Later, we will read and explore the whole story of the Exodus from Egypt, but first we give a simple answer to each of these four questions.
We eat matzoh because when our ancestors were told by Pharaoh that they could leave Egypt, they had no time to allow their bread to rise, so they baked hurriedly, without leavening.
At the Seder, we eat bitter herbs to remind us of the bitterness our ances- tors experienced when they were oppressed as slaves.
At the Seder table, we dip food twice; once in salt water to remind us of the tears shed in slavery and again in haroset, to remind us that there is sweetness even in bitter times.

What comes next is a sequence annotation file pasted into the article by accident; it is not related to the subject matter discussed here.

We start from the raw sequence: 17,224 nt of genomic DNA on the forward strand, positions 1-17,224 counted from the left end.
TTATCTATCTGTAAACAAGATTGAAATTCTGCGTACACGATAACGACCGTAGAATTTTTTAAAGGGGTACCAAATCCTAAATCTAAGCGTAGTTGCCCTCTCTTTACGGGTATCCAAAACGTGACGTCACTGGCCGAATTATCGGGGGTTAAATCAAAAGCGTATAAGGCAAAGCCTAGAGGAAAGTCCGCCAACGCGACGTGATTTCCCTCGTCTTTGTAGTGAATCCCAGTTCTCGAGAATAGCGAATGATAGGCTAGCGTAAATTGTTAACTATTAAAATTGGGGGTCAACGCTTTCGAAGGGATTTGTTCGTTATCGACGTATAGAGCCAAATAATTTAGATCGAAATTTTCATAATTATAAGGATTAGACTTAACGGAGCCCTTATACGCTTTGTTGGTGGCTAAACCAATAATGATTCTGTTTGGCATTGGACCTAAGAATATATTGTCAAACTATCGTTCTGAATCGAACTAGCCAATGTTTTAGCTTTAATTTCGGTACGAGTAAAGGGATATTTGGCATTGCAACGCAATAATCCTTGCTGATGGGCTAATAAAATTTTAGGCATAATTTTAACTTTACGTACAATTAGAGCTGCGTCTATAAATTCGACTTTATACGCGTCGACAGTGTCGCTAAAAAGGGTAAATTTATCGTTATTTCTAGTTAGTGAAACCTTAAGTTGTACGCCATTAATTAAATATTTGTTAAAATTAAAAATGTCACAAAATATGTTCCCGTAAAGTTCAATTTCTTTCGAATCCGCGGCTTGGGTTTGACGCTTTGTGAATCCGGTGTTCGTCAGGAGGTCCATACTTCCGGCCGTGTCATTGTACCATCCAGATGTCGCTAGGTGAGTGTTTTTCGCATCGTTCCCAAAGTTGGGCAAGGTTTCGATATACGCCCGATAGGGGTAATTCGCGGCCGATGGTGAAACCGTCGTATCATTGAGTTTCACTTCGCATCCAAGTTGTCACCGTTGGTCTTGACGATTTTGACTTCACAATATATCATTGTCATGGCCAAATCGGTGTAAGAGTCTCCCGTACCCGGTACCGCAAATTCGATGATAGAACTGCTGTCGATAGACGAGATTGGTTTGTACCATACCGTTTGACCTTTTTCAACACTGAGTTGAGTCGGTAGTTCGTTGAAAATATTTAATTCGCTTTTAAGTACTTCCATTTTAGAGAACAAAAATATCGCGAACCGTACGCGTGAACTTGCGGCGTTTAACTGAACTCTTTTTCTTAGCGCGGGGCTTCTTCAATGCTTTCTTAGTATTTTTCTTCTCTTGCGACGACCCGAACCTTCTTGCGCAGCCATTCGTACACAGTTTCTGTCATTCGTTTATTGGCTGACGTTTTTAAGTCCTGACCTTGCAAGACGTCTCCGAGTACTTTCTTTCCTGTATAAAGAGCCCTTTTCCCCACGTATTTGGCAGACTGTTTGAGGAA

In ancient times, slaves ate hurriedly, standing or squatting on the ground. Symbolically, as a sign of freedom, we lean and relax as we partake of wine and symbolic food. The Haggadah tells the story of Rabbi Akiba and other Talmudic scholars sitting at the Seder table in B’nai B’rak all night long discussing the events of the liberation from Egypt. They talked all night until their students came in to announce it was time for the morning prayers. If great scholars can find the theme of freedom so fascinating that it keeps them up all night, our Seder too, will be made more interesting with questions, comments and discussion on this theme.
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